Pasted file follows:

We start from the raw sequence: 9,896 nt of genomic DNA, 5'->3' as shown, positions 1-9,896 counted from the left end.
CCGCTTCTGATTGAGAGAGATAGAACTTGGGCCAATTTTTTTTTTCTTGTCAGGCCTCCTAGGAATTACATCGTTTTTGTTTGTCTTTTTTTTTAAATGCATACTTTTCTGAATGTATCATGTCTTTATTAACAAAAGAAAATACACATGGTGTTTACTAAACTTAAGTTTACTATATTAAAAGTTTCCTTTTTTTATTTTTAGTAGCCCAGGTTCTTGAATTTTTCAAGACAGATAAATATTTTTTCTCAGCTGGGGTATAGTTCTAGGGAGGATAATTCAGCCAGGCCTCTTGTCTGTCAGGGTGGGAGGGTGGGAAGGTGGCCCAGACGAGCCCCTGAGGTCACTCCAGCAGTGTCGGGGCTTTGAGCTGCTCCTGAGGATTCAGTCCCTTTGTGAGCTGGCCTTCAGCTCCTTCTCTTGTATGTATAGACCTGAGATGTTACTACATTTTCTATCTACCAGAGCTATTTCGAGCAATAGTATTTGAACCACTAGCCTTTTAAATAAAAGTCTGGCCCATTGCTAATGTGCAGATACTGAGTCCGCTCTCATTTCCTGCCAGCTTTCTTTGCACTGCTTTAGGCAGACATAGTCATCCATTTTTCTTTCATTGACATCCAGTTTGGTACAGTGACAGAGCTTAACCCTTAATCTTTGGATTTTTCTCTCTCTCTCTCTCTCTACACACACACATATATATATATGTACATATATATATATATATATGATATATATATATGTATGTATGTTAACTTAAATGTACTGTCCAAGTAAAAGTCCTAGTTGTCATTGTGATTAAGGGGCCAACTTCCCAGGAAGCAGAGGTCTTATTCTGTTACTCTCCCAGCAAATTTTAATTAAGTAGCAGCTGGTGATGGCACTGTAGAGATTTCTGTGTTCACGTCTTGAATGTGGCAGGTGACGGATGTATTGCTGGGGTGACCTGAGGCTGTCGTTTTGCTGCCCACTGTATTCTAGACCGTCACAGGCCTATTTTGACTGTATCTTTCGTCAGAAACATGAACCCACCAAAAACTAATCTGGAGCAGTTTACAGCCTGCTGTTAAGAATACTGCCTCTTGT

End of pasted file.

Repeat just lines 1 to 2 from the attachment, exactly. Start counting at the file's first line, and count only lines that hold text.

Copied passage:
We start from the raw sequence: 9,896 nt of genomic DNA, 5'->3' as shown, positions 1-9,896 counted from the left end.
CCGCTTCTGATTGAGAGAGATAGAACTTGGGCCAATTTTTTTTTTCTTGTCAGGCCTCCTAGGAATTACATCGTTTTTGTTTGTCTTTTTTTTTAAATGCATACTTTTCTGAATGTATCATGTCTTTATTAACAAAAGAAAATACACATGGTGTTTACTAAACTTAAGTTTACTATATTAAAAGTTTCCTTTTTTTATTTTTAGTAGCCCAGGTTCTTGAATTTTTCAAGACAGATAAATATTTTTTCTCAGCTGGGGTATAGTTCTAGGGAGGATAATTCAGCCAGGCCTCTTGTCTGTCAGGGTGGGAGGGTGGGAAGGTGGCCCAGACGAGCCCCTGAGGTCACTCCAGCAGTGTCGGGGCTTTGAGCTGCTCCTGAGGATTCAGTCCCTTTGTGAGCTGGCCTTCAGCTCCTTCTCTTGTATGTATAGACCTGAGATGTTACTACATTTTCTATCTACCAGAGCTATTTCGAGCAATAGTATTTGAACCACTAGCCTTTTAAATAAAAGTCTGGCCCATTGCTAATGTGCAGATACTGAGTCCGCTCTCATTTCCTGCCAGCTTTCTTTGCACTGCTTTAGGCAGACATAGTCATCCATTTTTCTTTCATTGACATCCAGTTTGGTACAGTGACAGAGCTTAACCCTTAATCTTTGGATTTTTCTCTCTCTCTCTCTCTCTACACACACACATATATATATATGTACATATATATATATATATATGATATATATATATGTATGTATGTTAACTTAAATGTACTGTCCAAGTAAAAGTCCTAGTTGTCATTGTGATTAAGGGGCCAACTTCCCAGGAAGCAGAGGTCTTATTCTGTTACTCTCCCAGCAAATTTTAATTAAGTAGCAGCTGGTGATGGCACTGTAGAGATTTCTGTGTTCACGTCTTGAATGTGGCAGGTGACGGATGTATTGCTGGGGTGACCTGAGGCTGTCGTTTTGCTGCCCACTGTATTCTAGACCGTCACAGGCCTATTTTGACTGTATCTTTCGTCAGAAACATGAACCCACCAAAAACTAATCTGGAGCAGTTTACAGCCTGCTGTTAAGAATACTGCCTCTTGT